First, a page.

Camp benefits children, OT students

TWU student throws beach ball to boy.
TWU occupational therapy student Deborah Walker throws a beach ball to a child at a CIMT (constraint induced movement therapy) camp this summer. Other TWU students pictured are, from left: Katie Pate, Brittnay Arroliga and Kayla Toney. (Courtesy photo)

Aug. 21, 2019 — DENTON — Graduate students in occupational therapy worked alongside Scottish Rite’s neurology and occupational therapy research teams this summer to implement a constraint induced movement therapy (CIMT) camp for children diagnosed with hemiplegic cerebral palsy. It was the second year TWU students have participated in the camp, and assistant professor Heather Roberts, PhD, says it will be an annual event.

Roberts and adjunct faculty member Angela Shierk, PhD, worked with approximately 40 TWU occupational therapy students during the two-week camp held at Scottish Rite Hospital in Frisco. Roberts said she has conducted research with the neurology team on various projects, including the CIMT camp, since 2005. When she joined the TWU faculty in 2018, she worked with School of Occupational Therapy associate director Christine Chen, ScD, and colleagues to involve students in the camp as an experiential learning opportunity.

“The students were involved in constructing an intensive group-based, two-week CIMT camp,” Roberts said. “Children who met the study’s inclusion criteria participate in CIMT, a form of treatment where the child’s stronger arm is put into a splint, forcing them to use the affected arm for daily activities. Our students planned and created fun, goal-oriented games and activities that targeted specific movements to improve the function and use of the affected arm.”

Camp activities included games, art projects, outdoor activities, sensory play activities and bi-manual activities. Children attending the camp ranged in age from 6 to 12, and each had different levels of range of motion.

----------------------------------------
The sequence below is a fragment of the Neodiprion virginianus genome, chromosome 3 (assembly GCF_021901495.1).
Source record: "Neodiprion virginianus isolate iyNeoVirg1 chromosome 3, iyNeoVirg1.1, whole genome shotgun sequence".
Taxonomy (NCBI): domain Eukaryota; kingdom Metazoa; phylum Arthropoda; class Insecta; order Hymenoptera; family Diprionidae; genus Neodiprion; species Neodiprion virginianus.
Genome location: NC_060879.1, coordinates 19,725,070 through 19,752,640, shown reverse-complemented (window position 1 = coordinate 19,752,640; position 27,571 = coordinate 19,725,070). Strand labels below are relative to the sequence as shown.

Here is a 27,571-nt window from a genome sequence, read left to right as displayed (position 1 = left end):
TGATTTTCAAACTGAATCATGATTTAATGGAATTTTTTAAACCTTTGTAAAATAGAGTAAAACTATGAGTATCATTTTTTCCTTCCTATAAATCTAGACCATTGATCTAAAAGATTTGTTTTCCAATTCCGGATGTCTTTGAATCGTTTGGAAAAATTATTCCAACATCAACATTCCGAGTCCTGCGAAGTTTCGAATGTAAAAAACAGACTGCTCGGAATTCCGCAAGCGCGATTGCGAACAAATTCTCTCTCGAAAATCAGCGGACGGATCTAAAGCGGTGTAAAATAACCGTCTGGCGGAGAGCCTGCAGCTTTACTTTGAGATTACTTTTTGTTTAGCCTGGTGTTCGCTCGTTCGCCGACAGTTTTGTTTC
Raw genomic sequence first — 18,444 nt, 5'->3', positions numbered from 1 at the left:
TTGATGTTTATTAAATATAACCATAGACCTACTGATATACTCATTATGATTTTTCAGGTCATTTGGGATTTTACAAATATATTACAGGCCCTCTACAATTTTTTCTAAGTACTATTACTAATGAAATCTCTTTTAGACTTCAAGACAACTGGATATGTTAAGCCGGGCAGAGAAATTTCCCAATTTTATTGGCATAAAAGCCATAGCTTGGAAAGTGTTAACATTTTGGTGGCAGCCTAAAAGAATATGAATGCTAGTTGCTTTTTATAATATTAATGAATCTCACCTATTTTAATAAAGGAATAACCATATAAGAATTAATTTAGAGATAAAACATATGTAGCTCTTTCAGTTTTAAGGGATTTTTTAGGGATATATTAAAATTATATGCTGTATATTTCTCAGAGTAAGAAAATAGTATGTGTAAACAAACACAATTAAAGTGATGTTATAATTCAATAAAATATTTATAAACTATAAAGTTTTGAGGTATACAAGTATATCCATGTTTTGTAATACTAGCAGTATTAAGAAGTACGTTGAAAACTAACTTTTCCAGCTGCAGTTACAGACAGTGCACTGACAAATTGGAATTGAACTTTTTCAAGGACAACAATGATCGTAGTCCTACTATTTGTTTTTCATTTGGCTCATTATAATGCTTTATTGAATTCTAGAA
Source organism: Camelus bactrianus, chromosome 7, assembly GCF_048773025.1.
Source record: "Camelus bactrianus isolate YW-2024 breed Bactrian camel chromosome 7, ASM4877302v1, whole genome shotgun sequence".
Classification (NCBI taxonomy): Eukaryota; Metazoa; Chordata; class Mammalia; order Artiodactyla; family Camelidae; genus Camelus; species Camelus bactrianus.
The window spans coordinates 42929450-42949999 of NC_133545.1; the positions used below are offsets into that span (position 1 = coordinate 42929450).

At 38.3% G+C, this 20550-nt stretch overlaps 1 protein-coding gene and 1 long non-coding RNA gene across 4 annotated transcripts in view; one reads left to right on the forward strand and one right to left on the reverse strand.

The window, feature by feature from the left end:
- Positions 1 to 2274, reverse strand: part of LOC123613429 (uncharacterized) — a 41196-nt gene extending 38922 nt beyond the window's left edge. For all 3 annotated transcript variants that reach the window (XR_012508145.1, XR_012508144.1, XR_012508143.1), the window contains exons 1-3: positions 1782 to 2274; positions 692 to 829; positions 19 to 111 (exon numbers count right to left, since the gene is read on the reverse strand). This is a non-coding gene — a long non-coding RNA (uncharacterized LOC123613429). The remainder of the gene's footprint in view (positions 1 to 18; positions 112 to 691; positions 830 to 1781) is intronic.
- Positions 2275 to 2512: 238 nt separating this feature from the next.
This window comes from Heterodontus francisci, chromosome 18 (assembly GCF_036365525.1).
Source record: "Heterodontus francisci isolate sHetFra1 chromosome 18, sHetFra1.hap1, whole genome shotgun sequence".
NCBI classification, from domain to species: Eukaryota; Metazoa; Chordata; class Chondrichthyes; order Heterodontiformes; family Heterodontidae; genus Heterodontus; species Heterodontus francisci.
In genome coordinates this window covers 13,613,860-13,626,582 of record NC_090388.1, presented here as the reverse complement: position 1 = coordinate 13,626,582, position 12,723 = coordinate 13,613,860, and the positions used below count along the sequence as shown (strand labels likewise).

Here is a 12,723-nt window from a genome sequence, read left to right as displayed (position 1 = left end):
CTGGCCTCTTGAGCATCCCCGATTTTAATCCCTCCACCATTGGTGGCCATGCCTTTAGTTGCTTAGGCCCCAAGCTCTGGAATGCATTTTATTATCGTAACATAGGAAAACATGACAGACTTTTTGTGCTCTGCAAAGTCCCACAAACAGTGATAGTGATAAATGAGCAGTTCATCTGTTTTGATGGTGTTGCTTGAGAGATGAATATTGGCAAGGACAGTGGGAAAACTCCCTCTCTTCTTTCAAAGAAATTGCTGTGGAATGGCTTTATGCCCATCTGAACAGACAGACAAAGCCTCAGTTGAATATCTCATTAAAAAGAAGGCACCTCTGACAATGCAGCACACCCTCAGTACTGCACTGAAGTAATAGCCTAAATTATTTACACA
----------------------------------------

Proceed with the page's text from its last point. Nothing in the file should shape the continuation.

“That is something unique about working with children who have cerebral palsy,” said Odemaris Ramirez, a master’s student from Dallas. “No two children are the same, because cerebral palsy can affect a child in many ways, not just physically.”

Deborah Walker, a master’s student from Frisco, said some children could not fully extend their elbows or grasp small objects. Other children had an almost full range of motion in their affected arm; they just move slower with that arm than with their dominant arm.

Walker said the TWU students’ main role was “to support the children when they were struggling and to adapt the activities to make it an appropriate challenge for the child.”

TWU student helps boy at camp.
Texas Woman's occupational therapy student Amanda Hunt works with a participant in the CIMT summer camp at Scottish Rite Hospital in Frisco. (Courtesy photo)

Most of the children had measurable improvement at the end of the two-week camp, said Chris Hawkins, a master’s student from Justin.

“One camper was there for their fourth time, and from the first year to where they are now was remarkable,” Hawkins said. “In talking to them and their parents, the camps do make a difference for these children in improving both their neurological disorders and mental health by providing a fun way to train together, developing friendships along the way.”

At the end of the two weeks, the TWU students gave each camper a transfer packet created just for them. Each packet included a specific goal with suggested activities the children could continue to practice at home for their own improvement.

The campers weren’t the only ones to benefit from the experience. Walker, whose goal is to be a pediatric occupational therapist, said she gained a lot of hands-on experience.

“I was able to practice my skills and to practically plan a day of camp independently,” she said.

Hawkins, who served in the U.S. Army and plans to work with veterans and athletes with disabilities, said it was “uplifting to see these kids work so hard. It motivated me to do the same.”

Ramirez, who wants to serve as an advocate for children with special needs, had a special reason for wanting to take part in the camp.

“My little brother, who was born with cerebral palsy, used to be part of this camp,” she said. “I remember he would talk about how hard some of the activities were, but it was his favorite part of summer. Even today, he will talk about all that he learned at the camp, and I can see him being more aware of using both his arms. This time around, I got to be part of this camp, but from an occupational therapy student perspective in which I was able to impact a child’s life!”

Page last updated 10:26 AM, August 29, 2019